We've suspected it for awhile now, and now it's confirmed that the bacterium Yersinia pestis was responsible for the devastating plague that wiped out a third of Europe 650 years ago. But this ultimate killer started as something far different.
The deadly plague was once Yersinia pseudotuberculosis, a minor bacterium that doesn't do much more than cause some mild discomfort in the stomach. Both of these bacteria are still around today - Y. pestis still gives about 1,000 to 3,000 people the Black Death every year, and it's still capable of killing within three to five days. The only thing that has changed is its ability to spread. Thankfully, we haven't seen anything even remotely like the outbreak that killed a third of all Europeans in just five years between 1348 and 1353.
Y. pseudotuberculosis has also hung around, but you wouldn't know it. I mean that quite literally - most people who have it don't even show any symptoms of the disease. And yet DNA sequencing of these two bacteria reveal that they're almost identical. How can two such similar bacteria produce such radically different results? Northwestern University researchers say the answer isn't in the DNA at all - it's in the RNA.
While DNA determines the majority of genetic instructions, RNA is still crucial in a living organism for regulating certain chemical processes. It appears that minor changes in these small strands of RNA might have radically altered the virulence of Y. pestis, turning a mild disease into the ultimate killer. In particular, it appears that it was the so-called sRNA molecules - strands of RNA whose function we still don't entirely understand - that were responsible for the transformation of Y. pestis.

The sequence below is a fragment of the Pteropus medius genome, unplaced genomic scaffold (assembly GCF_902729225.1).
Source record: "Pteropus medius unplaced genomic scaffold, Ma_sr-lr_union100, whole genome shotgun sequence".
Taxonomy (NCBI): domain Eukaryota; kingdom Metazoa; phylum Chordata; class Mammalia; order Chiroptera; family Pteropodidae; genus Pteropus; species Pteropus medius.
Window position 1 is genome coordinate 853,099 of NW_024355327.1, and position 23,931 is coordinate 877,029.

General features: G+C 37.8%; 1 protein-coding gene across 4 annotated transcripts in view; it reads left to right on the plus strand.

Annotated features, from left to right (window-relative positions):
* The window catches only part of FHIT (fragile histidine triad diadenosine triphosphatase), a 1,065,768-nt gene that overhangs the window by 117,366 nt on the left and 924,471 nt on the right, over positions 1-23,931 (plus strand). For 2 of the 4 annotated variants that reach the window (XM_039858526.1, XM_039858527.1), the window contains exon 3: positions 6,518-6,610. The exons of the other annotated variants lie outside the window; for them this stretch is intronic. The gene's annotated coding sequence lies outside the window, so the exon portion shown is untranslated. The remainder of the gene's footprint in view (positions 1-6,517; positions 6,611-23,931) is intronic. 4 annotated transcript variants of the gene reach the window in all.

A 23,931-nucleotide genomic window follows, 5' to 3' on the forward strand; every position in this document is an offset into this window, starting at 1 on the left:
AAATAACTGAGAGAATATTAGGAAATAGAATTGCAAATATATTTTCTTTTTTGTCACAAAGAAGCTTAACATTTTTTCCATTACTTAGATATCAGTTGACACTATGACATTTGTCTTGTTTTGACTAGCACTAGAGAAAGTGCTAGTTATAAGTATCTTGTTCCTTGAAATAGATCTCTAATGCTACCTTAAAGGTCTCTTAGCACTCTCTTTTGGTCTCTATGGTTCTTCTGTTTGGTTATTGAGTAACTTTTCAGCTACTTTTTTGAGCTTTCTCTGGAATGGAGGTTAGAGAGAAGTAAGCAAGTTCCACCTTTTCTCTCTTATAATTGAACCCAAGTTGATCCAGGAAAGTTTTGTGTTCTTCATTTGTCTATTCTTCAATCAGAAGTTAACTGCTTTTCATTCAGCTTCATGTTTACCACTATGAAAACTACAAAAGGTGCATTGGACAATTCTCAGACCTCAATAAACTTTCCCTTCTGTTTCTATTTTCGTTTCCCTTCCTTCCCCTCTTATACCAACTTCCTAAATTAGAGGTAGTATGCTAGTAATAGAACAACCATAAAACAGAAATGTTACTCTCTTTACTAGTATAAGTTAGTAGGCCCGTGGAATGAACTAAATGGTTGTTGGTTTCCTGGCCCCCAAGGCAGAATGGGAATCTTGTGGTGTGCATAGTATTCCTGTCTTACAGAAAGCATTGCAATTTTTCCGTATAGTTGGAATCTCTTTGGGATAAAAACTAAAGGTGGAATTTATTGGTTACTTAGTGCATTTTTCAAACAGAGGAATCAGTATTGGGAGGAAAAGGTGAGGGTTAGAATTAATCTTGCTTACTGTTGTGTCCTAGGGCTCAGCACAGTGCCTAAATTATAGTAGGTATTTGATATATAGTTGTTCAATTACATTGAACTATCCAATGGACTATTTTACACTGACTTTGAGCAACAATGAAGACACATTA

Intriguingly, the researchers discovered 150 specific sRNAs in Y. pestis and Y. pseudotuberculosis that are mostly only found in the Yersinia species. Six of these sRNA molecules were found in Y. pseudotuberculosis but not Y. pestis. The researchers speculate that these six sRNA molecules were lost during the rapid evolution Y. pestis, and it's likely their absence that allowed the bacterium to become the Black Death.
As for how we determined that Y. pestis was indeed the Black Death bacterium, credit for that goes to researchers at the University of Tubingen, who explain their methods in a press release:
The sample was taken from skeletons from a London plague cemetery. The working group in Tübingen, led by Dr. Johannes Krause used a new technique of "molecular fishing" – enriching plague DNA fragments from tooth enamel and sequencing them using the latest technology. In this way, the fragments were connected up into a long genome sequence – which turned out to be identical to modernday plague pathogens...The researchers were also able to show that the plague DNA from the London cemetery was indeed medieval. To do that, they examined damage to the DNA which only occurs in old DNA – therefore excluding the possibility of modern contamination.